British and allied powers chose it as the main naval base for the whole of Southeast Asia and command of the Far East during the Second World War.
The Japanese attack on the port of Trincomalee in 1942 was unsuccessful despite the suicide attack on fuel tanks.
Points of interest
Thirukoneswaram, or Sacred Temple of Koneswaram, is a Hindu temple.
The temple is located on a high rocky promontory surrounded on three sides by the sea.
It has a history of over three millennia with documents indicating its roots in 1580 BC.
This, still beautiful, historical monument is what remains of what was once a sprawling temple-city equal to the ancient city of Madurai, India.
Koneswaram takes its name from the main deity of the temple, the Hindu god Shiva.
Shiva, which is also called Eeshwar or Eeshwarar, reigns on the mountain of Holy Konam (Thirukonamalai (Tamil): Thiru – Holy; Konam- Name; Malai – Mountain) thus giving the name Thirukoneshwarar (Thiru-Kona -Eeshwarar).
The name “Konam” is believed to derive from the ancient Tamil word meaning “peak”.
Another name given to the temple is “Dakshina Kailayam”; a Sanskrit name meaning “Mount Kailash of the South”.
Some also call it “Aathi Koneswaram”, where “Aathi” is the Tamil word for antiquity.
Thirukoneswaram is a temple visited by people from many cultures and countries.
Famous all over the world, people arrive daily from the boats to see the ancient site.
In the temple and its surroundings, you will meet many pilgrims doing their best in offering their service to the God Shiva.
By simply filling small paper packages with Holy Ash or something more difficult like sweeping the ground.
As an elderly lady said, “seeing Koneswar and serving him is a vocation”.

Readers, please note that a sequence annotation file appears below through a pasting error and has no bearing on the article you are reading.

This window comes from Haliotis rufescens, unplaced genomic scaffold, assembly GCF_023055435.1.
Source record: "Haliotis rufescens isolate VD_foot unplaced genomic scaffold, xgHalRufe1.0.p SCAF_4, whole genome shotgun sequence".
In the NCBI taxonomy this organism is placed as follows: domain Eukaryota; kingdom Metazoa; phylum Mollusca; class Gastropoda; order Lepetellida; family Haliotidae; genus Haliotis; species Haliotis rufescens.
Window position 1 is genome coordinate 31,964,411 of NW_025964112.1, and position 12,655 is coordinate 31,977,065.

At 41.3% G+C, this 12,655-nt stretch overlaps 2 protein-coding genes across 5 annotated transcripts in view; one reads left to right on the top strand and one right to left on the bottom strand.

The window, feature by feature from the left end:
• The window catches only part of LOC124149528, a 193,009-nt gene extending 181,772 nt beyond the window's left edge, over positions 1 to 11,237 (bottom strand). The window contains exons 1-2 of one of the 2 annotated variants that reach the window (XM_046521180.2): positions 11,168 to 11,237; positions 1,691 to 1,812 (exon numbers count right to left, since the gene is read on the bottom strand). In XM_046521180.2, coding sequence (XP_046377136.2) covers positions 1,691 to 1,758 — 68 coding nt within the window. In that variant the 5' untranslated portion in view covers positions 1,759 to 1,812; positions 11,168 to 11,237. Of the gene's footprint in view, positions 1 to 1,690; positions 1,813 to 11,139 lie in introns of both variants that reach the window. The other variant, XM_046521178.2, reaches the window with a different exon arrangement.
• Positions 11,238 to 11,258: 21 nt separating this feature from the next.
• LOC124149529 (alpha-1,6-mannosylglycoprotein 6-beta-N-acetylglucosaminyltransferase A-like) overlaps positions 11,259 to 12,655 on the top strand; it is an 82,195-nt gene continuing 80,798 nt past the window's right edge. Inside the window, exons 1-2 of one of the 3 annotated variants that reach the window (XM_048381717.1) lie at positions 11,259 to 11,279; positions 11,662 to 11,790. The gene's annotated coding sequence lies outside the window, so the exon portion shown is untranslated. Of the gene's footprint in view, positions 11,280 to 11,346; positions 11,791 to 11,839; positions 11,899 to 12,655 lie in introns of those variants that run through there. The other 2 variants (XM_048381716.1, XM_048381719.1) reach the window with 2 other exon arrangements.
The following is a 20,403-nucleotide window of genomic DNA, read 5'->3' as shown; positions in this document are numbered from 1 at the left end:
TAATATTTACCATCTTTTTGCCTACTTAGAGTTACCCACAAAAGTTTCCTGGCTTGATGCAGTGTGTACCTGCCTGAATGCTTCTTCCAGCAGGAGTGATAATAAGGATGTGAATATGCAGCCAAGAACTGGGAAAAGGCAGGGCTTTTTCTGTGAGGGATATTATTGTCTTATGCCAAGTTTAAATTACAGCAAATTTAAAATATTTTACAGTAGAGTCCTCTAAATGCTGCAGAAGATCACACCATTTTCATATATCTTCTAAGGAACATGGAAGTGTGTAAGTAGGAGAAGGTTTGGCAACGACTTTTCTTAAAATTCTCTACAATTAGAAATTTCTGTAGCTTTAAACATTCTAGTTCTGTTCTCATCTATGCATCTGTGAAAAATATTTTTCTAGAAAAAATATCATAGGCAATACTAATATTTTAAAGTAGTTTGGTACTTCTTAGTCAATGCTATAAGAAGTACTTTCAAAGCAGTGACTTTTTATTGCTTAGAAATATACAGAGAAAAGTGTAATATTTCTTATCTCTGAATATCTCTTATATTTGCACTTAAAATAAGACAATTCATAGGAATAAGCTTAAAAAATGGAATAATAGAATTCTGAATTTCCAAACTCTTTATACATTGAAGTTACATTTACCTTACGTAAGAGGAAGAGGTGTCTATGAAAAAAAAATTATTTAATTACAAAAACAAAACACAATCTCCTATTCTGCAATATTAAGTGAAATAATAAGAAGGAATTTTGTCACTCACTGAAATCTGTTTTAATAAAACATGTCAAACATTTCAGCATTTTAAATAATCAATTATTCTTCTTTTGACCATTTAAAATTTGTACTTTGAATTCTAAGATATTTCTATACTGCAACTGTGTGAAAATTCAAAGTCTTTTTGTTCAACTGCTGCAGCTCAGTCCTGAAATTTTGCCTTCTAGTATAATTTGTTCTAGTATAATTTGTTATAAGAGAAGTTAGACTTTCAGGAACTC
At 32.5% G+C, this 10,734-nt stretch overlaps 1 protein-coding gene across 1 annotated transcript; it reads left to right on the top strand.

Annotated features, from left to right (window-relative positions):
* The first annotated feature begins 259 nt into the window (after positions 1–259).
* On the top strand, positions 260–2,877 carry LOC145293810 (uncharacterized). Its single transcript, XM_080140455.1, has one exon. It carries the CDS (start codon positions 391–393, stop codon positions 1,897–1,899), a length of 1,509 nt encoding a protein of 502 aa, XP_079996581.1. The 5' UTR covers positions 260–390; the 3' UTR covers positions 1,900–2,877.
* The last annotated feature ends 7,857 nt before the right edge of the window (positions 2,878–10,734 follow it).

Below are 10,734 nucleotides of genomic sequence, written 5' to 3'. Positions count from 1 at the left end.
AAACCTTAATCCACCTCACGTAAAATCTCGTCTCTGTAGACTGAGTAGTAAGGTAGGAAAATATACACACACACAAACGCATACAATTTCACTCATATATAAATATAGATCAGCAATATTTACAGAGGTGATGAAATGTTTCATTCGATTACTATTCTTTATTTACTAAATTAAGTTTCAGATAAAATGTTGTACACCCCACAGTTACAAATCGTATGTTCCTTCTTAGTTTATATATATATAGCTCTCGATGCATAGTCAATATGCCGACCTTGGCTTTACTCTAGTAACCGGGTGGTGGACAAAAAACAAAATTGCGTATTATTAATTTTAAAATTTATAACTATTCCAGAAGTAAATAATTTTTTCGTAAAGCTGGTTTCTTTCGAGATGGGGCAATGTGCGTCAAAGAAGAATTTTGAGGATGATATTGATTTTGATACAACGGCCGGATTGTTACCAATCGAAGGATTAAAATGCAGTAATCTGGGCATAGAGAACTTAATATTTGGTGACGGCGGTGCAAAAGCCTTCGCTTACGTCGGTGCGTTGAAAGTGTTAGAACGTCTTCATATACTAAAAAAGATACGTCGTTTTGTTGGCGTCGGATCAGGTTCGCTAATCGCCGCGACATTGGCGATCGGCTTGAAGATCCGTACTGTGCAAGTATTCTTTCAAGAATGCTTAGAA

Fort Fredrick also called the Fort of Trincomalee, was built by the Portuguese and completed in 1624.
Built on the rock of Swami, it was destroyed by the Portuguese and rebuilt by the Dutch.
Finally in 1782 the British enlarged it.
The fortress is now used by the Sri Lankan military, but you can explore most of the fort on foot or by car.
Assorted cannons and artillery are scattered around the enclave, which also contains a small number of spotted deer grazing under huge banyan trees.
Among the colonnaded buildings from the colonial era, the imposing Georgian-style dwelling (not open to visitors) Wellesley House, which takes its name from a Duke of Wellington.
It dates back to the late 1700s.
There is also a large Buddha statue standing in the Gokana temple, from where you can admire splendid views of Trinco and the coast.
A large 18th century Dutch colonial building renovated and converted into a museum.
The ground floor exhibits cover the naval history of Sri Lanka up to the times of Marco Polo.
Upstairs you will find a lot of useful information on the flora and fauna of the east coast, in particular that of the Pigeon Island Marine National Park.
Large porches are excellent places to stop and admire the view.
Thermal waters of Kanniya
A few kilometers from Trincomalee, the “Kanniya hot water spring”, at the foot of the Buddhist monastery, releases thermal healing water from 7 wells at different temperatures.
By filling the buckets and following a timeline, water is thrown in the head to perform the ritual.
Sri Lanka is indeed the perfect place for children and for people who like animals and nature.
This country is incredibly green.
It is impossible not to find elephant herds on safari or even on the same road traveling.
It is also very easy to see leopards, macaques and other types of monkeys, giant squirrels, jackals, etc. etc
Furthermore, walking with children and adults through the Peradeniya Botanical Garden is a delight. Along with the giant trees and millions of plants, we will also find monkeys and other animals in this immense place.